Dec 31, 2022

There Would Be No Fireworks Without Rocks And Minerals

Posted by in category: particle physics

An aerial fireworks burst is produced by launching a fireworks shell high into the air, where an explosion occurs. This explosion propels brightly burning particles (known as “stars”) in many directions. Each streak of light in the firework is a burning “star” flying through the air.

Coal and saltpeter (potassium-nitrate) are used to create gunpowder, the fuel that allows the stars in the firework to burn. Nitratine, a highly reactive mineral, is the natural form of sodium-nitrate and serves as an oxidizer for fireworks, supporting the fuel’s combustion.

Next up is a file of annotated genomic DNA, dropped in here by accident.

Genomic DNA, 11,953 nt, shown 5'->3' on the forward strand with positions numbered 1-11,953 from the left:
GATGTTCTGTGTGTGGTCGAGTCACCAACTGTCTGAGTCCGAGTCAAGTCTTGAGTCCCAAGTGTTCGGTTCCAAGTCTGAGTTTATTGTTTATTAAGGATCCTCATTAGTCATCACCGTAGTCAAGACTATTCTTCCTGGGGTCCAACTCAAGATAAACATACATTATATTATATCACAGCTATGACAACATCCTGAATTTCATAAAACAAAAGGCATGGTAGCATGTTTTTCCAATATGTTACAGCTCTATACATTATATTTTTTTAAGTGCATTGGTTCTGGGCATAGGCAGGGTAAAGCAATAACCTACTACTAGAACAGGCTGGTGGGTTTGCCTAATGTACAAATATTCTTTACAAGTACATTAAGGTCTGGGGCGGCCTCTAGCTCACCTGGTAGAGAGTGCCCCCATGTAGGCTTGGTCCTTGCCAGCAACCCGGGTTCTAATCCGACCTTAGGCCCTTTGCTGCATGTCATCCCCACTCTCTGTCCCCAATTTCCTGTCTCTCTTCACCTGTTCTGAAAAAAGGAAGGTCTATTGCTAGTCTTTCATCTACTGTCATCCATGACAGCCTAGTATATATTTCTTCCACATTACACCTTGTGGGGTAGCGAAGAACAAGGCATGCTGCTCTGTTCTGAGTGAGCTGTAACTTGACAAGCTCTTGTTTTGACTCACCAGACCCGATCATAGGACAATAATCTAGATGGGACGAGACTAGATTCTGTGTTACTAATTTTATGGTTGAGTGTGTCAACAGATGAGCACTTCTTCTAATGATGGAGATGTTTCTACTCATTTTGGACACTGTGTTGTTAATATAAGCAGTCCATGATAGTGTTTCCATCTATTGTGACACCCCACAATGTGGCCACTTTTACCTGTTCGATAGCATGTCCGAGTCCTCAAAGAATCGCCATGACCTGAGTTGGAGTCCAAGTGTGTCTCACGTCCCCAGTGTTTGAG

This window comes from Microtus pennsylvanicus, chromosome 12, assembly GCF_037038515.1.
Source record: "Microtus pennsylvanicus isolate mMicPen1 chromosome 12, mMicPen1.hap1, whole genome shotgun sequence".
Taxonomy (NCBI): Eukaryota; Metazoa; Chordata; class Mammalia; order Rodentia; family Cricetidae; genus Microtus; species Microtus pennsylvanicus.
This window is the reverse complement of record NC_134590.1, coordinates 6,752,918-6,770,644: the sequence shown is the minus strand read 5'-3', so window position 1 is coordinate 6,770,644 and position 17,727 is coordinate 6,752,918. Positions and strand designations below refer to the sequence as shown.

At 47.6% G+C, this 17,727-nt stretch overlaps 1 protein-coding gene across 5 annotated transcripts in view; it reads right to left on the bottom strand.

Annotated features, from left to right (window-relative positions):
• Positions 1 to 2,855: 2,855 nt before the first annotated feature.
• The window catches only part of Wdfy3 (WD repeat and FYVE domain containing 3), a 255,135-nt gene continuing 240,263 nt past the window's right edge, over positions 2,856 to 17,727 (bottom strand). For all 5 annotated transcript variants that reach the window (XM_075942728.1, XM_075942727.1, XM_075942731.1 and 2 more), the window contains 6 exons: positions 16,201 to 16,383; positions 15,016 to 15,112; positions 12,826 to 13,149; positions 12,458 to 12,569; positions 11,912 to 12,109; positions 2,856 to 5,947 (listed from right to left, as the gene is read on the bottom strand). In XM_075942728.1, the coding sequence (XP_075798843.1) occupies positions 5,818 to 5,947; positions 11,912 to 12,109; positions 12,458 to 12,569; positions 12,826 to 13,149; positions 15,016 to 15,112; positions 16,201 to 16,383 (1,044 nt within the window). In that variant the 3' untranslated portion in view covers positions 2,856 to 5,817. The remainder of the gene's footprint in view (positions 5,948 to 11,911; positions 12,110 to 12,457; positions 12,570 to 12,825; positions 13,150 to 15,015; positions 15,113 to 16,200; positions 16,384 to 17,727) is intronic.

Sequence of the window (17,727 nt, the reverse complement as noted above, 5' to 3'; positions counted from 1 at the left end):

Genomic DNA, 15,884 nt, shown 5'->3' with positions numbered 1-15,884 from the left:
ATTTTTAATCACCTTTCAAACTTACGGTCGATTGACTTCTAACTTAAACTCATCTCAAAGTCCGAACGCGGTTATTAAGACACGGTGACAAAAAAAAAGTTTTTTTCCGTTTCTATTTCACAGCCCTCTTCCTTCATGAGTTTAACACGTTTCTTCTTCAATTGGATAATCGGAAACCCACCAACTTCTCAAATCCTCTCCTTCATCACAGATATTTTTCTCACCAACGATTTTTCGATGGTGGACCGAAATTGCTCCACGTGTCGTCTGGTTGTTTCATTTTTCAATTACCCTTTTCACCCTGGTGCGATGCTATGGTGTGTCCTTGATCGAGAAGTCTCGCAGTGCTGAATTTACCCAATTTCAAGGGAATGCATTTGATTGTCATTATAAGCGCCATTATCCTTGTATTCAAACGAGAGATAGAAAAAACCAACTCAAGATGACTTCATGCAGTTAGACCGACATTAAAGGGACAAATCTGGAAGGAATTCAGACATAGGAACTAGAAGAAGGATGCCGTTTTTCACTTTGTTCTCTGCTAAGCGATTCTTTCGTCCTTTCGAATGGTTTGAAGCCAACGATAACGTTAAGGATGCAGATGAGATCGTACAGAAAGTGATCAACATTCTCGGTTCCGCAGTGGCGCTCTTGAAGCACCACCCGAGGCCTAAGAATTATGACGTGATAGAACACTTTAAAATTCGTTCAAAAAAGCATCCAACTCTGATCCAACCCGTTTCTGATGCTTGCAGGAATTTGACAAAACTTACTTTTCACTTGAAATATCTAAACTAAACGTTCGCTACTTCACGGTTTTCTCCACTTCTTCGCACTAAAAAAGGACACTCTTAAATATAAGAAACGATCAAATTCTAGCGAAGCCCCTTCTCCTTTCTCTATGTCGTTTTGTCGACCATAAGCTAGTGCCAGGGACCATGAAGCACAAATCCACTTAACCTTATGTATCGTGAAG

The vibrant colors in a firework don’t come directly from the burning fuel, but metallic minerals that are deliberately added in very small amounts to the mix. As the fuel burns, the metal atoms in the crystal structure absorb energy, emitting a specific wavelength of light that we perceive as a distinct color.

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